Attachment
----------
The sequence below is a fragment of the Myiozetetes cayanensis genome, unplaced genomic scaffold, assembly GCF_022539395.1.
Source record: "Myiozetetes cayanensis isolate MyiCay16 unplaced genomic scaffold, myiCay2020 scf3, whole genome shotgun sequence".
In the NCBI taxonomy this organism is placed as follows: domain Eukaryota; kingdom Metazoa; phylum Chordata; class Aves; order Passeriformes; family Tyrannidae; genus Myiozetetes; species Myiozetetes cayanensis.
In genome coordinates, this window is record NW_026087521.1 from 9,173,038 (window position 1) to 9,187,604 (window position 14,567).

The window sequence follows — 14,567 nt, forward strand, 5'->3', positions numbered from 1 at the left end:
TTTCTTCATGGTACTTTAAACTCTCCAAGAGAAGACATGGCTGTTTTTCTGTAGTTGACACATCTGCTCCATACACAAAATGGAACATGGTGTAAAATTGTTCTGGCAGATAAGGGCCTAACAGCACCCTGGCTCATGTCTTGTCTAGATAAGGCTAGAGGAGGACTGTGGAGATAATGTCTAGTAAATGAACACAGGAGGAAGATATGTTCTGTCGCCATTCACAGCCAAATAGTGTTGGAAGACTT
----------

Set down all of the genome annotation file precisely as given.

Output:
The sequence below is a fragment of the Myiozetetes cayanensis genome, unplaced genomic scaffold, assembly GCF_022539395.1.
Source record: "Myiozetetes cayanensis isolate MyiCay16 unplaced genomic scaffold, myiCay2020 scf3, whole genome shotgun sequence".
In the NCBI taxonomy this organism is placed as follows: domain Eukaryota; kingdom Metazoa; phylum Chordata; class Aves; order Passeriformes; family Tyrannidae; genus Myiozetetes; species Myiozetetes cayanensis.
In genome coordinates, this window is record NW_026087521.1 from 9,173,038 (window position 1) to 9,187,604 (window position 14,567).

The window sequence follows — 14,567 nt, forward strand, 5'->3', positions numbered from 1 at the left end:
TTTCTTCATGGTACTTTAAACTCTCCAAGAGAAGACATGGCTGTTTTTCTGTAGTTGACACATCTGCTCCATACACAAAATGGAACATGGTGTAAAATTGTTCTGGCAGATAAGGGCCTAACAGCACCCTGGCTCATGTCTTGTCTAGATAAGGCTAGAGGAGGACTGTGGAGATAATGTCTAGTAAATGAACACAGGAGGAAGATATGTTCTGTCGCCATTCACAGCCAAATAGTGTTGGAAGACTT